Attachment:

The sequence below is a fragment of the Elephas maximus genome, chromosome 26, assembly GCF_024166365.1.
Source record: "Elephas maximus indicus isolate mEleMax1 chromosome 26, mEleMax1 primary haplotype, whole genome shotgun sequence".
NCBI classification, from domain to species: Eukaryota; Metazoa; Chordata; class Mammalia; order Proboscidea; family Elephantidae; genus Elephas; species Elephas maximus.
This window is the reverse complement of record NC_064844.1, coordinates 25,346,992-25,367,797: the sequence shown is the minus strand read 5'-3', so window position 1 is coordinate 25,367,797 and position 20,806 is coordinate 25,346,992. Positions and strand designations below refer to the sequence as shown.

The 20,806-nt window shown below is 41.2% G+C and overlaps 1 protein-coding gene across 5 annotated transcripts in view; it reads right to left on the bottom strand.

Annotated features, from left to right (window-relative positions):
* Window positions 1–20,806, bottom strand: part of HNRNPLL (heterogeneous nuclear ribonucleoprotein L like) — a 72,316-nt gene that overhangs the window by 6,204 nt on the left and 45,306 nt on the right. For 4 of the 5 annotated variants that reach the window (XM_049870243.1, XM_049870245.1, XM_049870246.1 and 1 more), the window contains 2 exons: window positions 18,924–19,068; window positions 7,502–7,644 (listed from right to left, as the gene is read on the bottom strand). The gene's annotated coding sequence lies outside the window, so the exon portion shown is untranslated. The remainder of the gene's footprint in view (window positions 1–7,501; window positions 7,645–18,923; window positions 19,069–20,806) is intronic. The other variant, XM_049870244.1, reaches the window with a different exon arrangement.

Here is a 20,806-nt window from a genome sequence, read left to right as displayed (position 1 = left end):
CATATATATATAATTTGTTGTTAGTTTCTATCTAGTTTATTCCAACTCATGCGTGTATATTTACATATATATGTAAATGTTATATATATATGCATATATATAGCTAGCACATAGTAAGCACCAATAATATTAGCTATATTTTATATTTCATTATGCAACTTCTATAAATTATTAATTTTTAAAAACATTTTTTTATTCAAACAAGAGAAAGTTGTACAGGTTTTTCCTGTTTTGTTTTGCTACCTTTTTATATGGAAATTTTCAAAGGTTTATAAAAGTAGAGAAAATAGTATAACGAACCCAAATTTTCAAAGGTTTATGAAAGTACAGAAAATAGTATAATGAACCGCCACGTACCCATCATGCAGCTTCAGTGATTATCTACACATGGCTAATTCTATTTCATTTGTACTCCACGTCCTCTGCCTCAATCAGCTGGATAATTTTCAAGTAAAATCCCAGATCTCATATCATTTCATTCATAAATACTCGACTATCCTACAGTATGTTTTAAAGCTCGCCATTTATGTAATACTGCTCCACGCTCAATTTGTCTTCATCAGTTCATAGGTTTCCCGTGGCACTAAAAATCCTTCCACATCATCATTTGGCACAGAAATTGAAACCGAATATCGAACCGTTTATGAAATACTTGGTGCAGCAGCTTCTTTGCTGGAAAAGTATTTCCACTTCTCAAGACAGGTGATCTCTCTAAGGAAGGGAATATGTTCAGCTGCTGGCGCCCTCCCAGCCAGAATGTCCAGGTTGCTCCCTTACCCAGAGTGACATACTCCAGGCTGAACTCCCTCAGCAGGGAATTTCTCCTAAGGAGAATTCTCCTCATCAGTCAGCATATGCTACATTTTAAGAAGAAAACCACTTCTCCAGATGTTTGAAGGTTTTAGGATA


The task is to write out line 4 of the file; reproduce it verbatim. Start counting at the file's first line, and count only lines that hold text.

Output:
This window is the reverse complement of record NC_064844.1, coordinates 25,346,992-25,367,797: the sequence shown is the minus strand read 5'-3', so window position 1 is coordinate 25,367,797 and position 20,806 is coordinate 25,346,992. Positions and strand designations below refer to the sequence as shown.